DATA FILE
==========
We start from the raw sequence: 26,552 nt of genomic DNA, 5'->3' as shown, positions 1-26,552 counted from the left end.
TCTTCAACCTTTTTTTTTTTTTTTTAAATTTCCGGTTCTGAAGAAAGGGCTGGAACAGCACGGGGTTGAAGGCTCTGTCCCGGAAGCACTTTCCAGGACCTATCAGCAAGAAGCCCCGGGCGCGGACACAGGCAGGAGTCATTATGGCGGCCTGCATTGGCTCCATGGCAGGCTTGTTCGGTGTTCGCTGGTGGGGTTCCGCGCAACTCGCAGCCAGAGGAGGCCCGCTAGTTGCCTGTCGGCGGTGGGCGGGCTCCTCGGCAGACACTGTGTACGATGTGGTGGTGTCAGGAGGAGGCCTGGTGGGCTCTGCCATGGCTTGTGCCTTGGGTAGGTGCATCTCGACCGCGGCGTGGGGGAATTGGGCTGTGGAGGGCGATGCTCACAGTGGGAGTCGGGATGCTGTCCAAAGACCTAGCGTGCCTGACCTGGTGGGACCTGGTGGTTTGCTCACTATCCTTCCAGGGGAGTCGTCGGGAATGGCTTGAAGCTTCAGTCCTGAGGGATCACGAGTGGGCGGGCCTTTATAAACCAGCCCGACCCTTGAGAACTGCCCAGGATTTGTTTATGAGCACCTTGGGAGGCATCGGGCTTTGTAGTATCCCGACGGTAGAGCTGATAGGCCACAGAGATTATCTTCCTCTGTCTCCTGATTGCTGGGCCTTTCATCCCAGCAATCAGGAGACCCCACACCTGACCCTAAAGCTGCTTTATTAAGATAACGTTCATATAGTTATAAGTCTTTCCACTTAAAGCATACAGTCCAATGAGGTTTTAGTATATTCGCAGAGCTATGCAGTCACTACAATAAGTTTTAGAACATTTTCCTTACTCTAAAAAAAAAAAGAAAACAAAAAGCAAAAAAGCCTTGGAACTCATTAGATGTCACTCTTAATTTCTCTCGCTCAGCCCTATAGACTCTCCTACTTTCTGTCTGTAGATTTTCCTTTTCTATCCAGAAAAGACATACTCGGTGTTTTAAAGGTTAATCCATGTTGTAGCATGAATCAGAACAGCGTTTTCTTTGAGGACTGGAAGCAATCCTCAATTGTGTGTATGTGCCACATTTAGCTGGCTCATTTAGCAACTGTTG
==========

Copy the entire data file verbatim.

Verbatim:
We start from the raw sequence: 26,552 nt of genomic DNA, 5'->3' as shown, positions 1-26,552 counted from the left end.
TCTTCAACCTTTTTTTTTTTTTTTTAAATTTCCGGTTCTGAAGAAAGGGCTGGAACAGCACGGGGTTGAAGGCTCTGTCCCGGAAGCACTTTCCAGGACCTATCAGCAAGAAGCCCCGGGCGCGGACACAGGCAGGAGTCATTATGGCGGCCTGCATTGGCTCCATGGCAGGCTTGTTCGGTGTTCGCTGGTGGGGTTCCGCGCAACTCGCAGCCAGAGGAGGCCCGCTAGTTGCCTGTCGGCGGTGGGCGGGCTCCTCGGCAGACACTGTGTACGATGTGGTGGTGTCAGGAGGAGGCCTGGTGGGCTCTGCCATGGCTTGTGCCTTGGGTAGGTGCATCTCGACCGCGGCGTGGGGGAATTGGGCTGTGGAGGGCGATGCTCACAGTGGGAGTCGGGATGCTGTCCAAAGACCTAGCGTGCCTGACCTGGTGGGACCTGGTGGTTTGCTCACTATCCTTCCAGGGGAGTCGTCGGGAATGGCTTGAAGCTTCAGTCCTGAGGGATCACGAGTGGGCGGGCCTTTATAAACCAGCCCGACCCTTGAGAACTGCCCAGGATTTGTTTATGAGCACCTTGGGAGGCATCGGGCTTTGTAGTATCCCGACGGTAGAGCTGATAGGCCACAGAGATTATCTTCCTCTGTCTCCTGATTGCTGGGCCTTTCATCCCAGCAATCAGGAGACCCCACACCTGACCCTAAAGCTGCTTTATTAAGATAACGTTCATATAGTTATAAGTCTTTCCACTTAAAGCATACAGTCCAATGAGGTTTTAGTATATTCGCAGAGCTATGCAGTCACTACAATAAGTTTTAGAACATTTTCCTTACTCTAAAAAAAAAAAGAAAACAAAAAGCAAAAAAGCCTTGGAACTCATTAGATGTCACTCTTAATTTCTCTCGCTCAGCCCTATAGACTCTCCTACTTTCTGTCTGTAGATTTTCCTTTTCTATCCAGAAAAGACATACTCGGTGTTTTAAAGGTTAATCCATGTTGTAGCATGAATCAGAACAGCGTTTTCTTTGAGGACTGGAAGCAATCCTCAATTGTGTGTATGTGCCACATTTAGCTGGCTCATTTAGCAACTGTTG